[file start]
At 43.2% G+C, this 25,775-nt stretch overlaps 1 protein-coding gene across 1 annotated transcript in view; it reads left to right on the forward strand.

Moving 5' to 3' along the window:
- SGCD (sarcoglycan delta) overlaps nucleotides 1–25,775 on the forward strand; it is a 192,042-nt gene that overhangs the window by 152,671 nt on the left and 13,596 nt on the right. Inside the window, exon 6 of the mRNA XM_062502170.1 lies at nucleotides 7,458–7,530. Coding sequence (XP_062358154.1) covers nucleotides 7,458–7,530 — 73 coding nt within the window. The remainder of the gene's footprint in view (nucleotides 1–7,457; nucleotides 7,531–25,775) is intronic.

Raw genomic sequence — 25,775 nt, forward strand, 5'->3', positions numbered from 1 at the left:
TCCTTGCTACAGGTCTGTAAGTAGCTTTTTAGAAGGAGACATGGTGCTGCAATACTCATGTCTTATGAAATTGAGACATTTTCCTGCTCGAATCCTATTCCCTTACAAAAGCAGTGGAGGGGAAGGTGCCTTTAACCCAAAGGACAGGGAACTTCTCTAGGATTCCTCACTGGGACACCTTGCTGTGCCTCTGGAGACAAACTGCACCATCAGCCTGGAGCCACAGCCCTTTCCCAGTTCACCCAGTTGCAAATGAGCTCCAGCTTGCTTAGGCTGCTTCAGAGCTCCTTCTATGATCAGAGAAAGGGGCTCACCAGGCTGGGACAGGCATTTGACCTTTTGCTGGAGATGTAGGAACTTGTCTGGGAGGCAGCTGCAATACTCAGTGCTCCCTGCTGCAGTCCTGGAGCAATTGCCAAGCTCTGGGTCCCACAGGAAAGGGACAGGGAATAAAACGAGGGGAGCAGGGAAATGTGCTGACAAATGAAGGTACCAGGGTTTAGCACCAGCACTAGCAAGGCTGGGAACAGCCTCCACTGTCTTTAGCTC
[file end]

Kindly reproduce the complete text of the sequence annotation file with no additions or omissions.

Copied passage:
At 43.2% G+C, this 25,775-nt stretch overlaps 1 protein-coding gene across 1 annotated transcript in view; it reads left to right on the forward strand.

Moving 5' to 3' along the window:
- SGCD (sarcoglycan delta) overlaps nucleotides 1–25,775 on the forward strand; it is a 192,042-nt gene that overhangs the window by 152,671 nt on the left and 13,596 nt on the right. Inside the window, exon 6 of the mRNA XM_062502170.1 lies at nucleotides 7,458–7,530. Coding sequence (XP_062358154.1) covers nucleotides 7,458–7,530 — 73 coding nt within the window. The remainder of the gene's footprint in view (nucleotides 1–7,457; nucleotides 7,531–25,775) is intronic.

Raw genomic sequence — 25,775 nt, forward strand, 5'->3', positions numbered from 1 at the left:
TCCTTGCTACAGGTCTGTAAGTAGCTTTTTAGAAGGAGACATGGTGCTGCAATACTCATGTCTTATGAAATTGAGACATTTTCCTGCTCGAATCCTATTCCCTTACAAAAGCAGTGGAGGGGAAGGTGCCTTTAACCCAAAGGACAGGGAACTTCTCTAGGATTCCTCACTGGGACACCTTGCTGTGCCTCTGGAGACAAACTGCACCATCAGCCTGGAGCCACAGCCCTTTCCCAGTTCACCCAGTTGCAAATGAGCTCCAGCTTGCTTAGGCTGCTTCAGAGCTCCTTCTATGATCAGAGAAAGGGGCTCACCAGGCTGGGACAGGCATTTGACCTTTTGCTGGAGATGTAGGAACTTGTCTGGGAGGCAGCTGCAATACTCAGTGCTCCCTGCTGCAGTCCTGGAGCAATTGCCAAGCTCTGGGTCCCACAGGAAAGGGACAGGGAATAAAACGAGGGGAGCAGGGAAATGTGCTGACAAATGAAGGTACCAGGGTTTAGCACCAGCACTAGCAAGGCTGGGAACAGCCTCCACTGTCTTTAGCTC